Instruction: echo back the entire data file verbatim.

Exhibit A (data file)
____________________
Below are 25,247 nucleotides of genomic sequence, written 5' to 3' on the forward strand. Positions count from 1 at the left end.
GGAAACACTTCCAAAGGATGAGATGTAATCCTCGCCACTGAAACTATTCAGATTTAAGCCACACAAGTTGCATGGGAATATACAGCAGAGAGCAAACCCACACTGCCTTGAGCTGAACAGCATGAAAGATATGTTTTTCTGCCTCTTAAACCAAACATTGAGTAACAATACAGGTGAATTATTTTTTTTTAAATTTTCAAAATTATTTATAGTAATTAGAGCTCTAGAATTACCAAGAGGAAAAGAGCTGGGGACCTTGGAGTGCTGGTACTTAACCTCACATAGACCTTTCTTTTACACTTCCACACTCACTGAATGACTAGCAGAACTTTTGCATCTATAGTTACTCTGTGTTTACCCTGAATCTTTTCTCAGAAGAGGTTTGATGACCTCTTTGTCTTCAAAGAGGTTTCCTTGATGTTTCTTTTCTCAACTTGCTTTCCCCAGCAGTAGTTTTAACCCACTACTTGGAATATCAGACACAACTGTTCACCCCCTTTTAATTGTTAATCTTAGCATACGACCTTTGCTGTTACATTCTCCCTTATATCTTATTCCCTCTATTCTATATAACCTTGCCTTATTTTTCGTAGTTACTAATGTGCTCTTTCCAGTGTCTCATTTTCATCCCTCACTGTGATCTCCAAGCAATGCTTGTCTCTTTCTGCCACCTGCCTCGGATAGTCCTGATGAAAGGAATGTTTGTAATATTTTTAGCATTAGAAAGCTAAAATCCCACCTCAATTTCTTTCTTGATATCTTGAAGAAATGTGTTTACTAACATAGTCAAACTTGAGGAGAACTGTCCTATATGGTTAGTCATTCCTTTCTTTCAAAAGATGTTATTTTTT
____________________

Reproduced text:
Below are 25,247 nucleotides of genomic sequence, written 5' to 3' on the forward strand. Positions count from 1 at the left end.
GGAAACACTTCCAAAGGATGAGATGTAATCCTCGCCACTGAAACTATTCAGATTTAAGCCACACAAGTTGCATGGGAATATACAGCAGAGAGCAAACCCACACTGCCTTGAGCTGAACAGCATGAAAGATATGTTTTTCTGCCTCTTAAACCAAACATTGAGTAACAATACAGGTGAATTATTTTTTTTTAAATTTTCAAAATTATTTATAGTAATTAGAGCTCTAGAATTACCAAGAGGAAAAGAGCTGGGGACCTTGGAGTGCTGGTACTTAACCTCACATAGACCTTTCTTTTACACTTCCACACTCACTGAATGACTAGCAGAACTTTTGCATCTATAGTTACTCTGTGTTTACCCTGAATCTTTTCTCAGAAGAGGTTTGATGACCTCTTTGTCTTCAAAGAGGTTTCCTTGATGTTTCTTTTCTCAACTTGCTTTCCCCAGCAGTAGTTTTAACCCACTACTTGGAATATCAGACACAACTGTTCACCCCCTTTTAATTGTTAATCTTAGCATACGACCTTTGCTGTTACATTCTCCCTTATATCTTATTCCCTCTATTCTATATAACCTTGCCTTATTTTTCGTAGTTACTAATGTGCTCTTTCCAGTGTCTCATTTTCATCCCTCACTGTGATCTCCAAGCAATGCTTGTCTCTTTCTGCCACCTGCCTCGGATAGTCCTGATGAAAGGAATGTTTGTAATATTTTTAGCATTAGAAAGCTAAAATCCCACCTCAATTTCTTTCTTGATATCTTGAAGAAATGTGTTTACTAACATAGTCAAACTTGAGGAGAACTGTCCTATATGGTTAGTCATTCCTTTCTTTCAAAAGATGTTATTTTTT